On Tuesday, the Institute of Medicine issued a report that calls for major restructuring of Graduate Medical Education (GME) financing “to allow a transition to an accountable, performance-based system” to fund graduate medical education over the next ten years. The report, coming from a prestigious and highly influential 21-person committee of experts, has created a firestorm of reaction—ranging from the American Association of Medical College’s dire warning that the IOM would “destabilize a system that has produced high-quality doctors and other health professionals for more than 50 years and is widely regarded as the best in the world” to the American Academy of Family Physicians (AAFP) applauding the IOM for its recommended overhaul even though “AAFP has advocated for quicker change on a larger scale.” ACP, in a statement issued today, found elements of the IOM report that it likes—and elements of concern.
This is what the fuss is all about:
1. The IOM would keep the aggregate amount of GME financing flat for a decade (with only adjustments for inflation). Physician organizations (including ACP and AMA), the AAMC, and many outside experts believe that GME funding needs to be increased, across the board (AAMC and AMA) or selectively and strategically (ACP), to fund more residency positions in fields where there is a documented shortage, especially in primary care.
2. The IOM’s call for flat funding reflects its views that:
a. Current GME dollars are not being spent wisely or effectively: “Advocating for increased federal GME funding would be irresponsible without evidence that the public’s current level of investment is helping to produce the workforce needed in the 21st century. At the same time, Medicare GME funding should not be reduced from current levels if it can be leveraged for greater public benefit.”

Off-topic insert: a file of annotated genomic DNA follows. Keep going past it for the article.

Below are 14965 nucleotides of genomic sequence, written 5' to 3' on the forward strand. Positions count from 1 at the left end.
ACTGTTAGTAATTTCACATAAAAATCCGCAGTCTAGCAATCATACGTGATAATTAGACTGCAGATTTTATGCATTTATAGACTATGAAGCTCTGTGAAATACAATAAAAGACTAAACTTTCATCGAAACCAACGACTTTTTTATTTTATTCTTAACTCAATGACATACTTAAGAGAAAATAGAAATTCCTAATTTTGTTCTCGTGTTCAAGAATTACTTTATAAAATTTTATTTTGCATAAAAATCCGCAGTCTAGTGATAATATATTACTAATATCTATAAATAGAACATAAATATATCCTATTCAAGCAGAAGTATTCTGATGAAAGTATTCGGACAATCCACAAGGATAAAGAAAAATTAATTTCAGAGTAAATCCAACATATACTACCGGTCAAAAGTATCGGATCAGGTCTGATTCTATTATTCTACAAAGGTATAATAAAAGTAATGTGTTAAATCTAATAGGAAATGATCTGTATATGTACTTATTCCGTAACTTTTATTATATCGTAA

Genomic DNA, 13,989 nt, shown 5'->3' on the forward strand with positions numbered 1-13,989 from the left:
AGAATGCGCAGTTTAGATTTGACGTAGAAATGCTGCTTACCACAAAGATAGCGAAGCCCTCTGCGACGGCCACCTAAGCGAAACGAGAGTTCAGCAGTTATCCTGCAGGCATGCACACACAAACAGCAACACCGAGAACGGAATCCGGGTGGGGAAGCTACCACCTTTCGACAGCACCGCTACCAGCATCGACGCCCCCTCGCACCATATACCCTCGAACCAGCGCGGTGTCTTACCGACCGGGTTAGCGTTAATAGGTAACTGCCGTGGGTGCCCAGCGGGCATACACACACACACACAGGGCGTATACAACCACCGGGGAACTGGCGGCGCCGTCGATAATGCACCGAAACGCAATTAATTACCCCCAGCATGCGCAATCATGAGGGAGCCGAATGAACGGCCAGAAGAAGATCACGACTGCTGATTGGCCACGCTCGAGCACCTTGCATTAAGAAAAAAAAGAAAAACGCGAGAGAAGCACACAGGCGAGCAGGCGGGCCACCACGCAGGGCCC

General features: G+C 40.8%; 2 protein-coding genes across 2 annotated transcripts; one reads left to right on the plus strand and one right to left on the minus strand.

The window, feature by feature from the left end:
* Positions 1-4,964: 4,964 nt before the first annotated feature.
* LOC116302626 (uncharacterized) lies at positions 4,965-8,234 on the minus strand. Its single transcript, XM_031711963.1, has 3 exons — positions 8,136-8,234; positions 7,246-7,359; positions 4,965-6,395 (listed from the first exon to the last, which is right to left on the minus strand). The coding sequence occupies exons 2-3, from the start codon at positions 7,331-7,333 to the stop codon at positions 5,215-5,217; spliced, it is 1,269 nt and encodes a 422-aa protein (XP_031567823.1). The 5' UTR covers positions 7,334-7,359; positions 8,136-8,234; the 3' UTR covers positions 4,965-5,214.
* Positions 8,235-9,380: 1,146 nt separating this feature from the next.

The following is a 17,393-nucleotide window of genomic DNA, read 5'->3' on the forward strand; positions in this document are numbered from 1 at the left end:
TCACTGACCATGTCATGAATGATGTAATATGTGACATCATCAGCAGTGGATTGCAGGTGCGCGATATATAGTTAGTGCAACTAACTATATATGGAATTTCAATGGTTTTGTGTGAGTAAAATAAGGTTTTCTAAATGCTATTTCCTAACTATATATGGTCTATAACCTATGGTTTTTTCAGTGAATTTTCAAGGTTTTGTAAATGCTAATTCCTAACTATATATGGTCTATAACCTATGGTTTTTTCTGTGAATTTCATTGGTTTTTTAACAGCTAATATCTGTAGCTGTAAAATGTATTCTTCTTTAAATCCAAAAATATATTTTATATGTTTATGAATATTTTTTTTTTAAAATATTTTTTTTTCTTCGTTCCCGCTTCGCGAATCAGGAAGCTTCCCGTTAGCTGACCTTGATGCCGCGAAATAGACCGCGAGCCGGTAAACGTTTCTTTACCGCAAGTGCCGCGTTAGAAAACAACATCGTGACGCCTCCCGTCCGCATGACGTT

b. There is “no credible data” that there will be a physician shortage, especially in primary care. The IOM suggests that increased use of telemedicine, relying more on non-physicians including NPs and PAs, and changing primary care physicians’ roles “from being central to a more consultative role” could eliminate the shortage projected by other studies of anticipated supply and demand.
While ACP and many others in medicine would agree that current GME dollars could be spent more effectively and strategically, we strongly disagree with the IOM’s surprising conclusion that there is “no credible data” of a shortage of primary care physicians, or in other specialties. From ACP’s statement on the IOM report:
“ACP is very concerned, however, that the IOM did not make recommendations that address the nation’s looming physician workforce crisis. We are particularly concerned that the IOM stated that it ‘did not find credible evidence’ to support claims that the nation is facing a looming physician shortage, particularly in primary care specialties. Paradoxically, the IOM also suggested that ‘GME funds might be used to finance new incentives for choosing a primary care career,’ even as it questioned whether a primary care shortage exists. Although we concur with the IOM that more research is needed to guide physician workforce policies and that incentives, including payment reform, are needed to encourage careers in primary care, we believe there is credible evidence of a real and growing shortage of primary care physicians for adults warranting immediate action. It is estimated by highly credible analyses that the nation will need 44,000 – 46,000 additional primary care physicians by 2025. This figure does not take into account the increasing demand for primary care services as an estimated 25 million uninsured Americans will obtain coverage through the reforms in the Affordable Care Act.”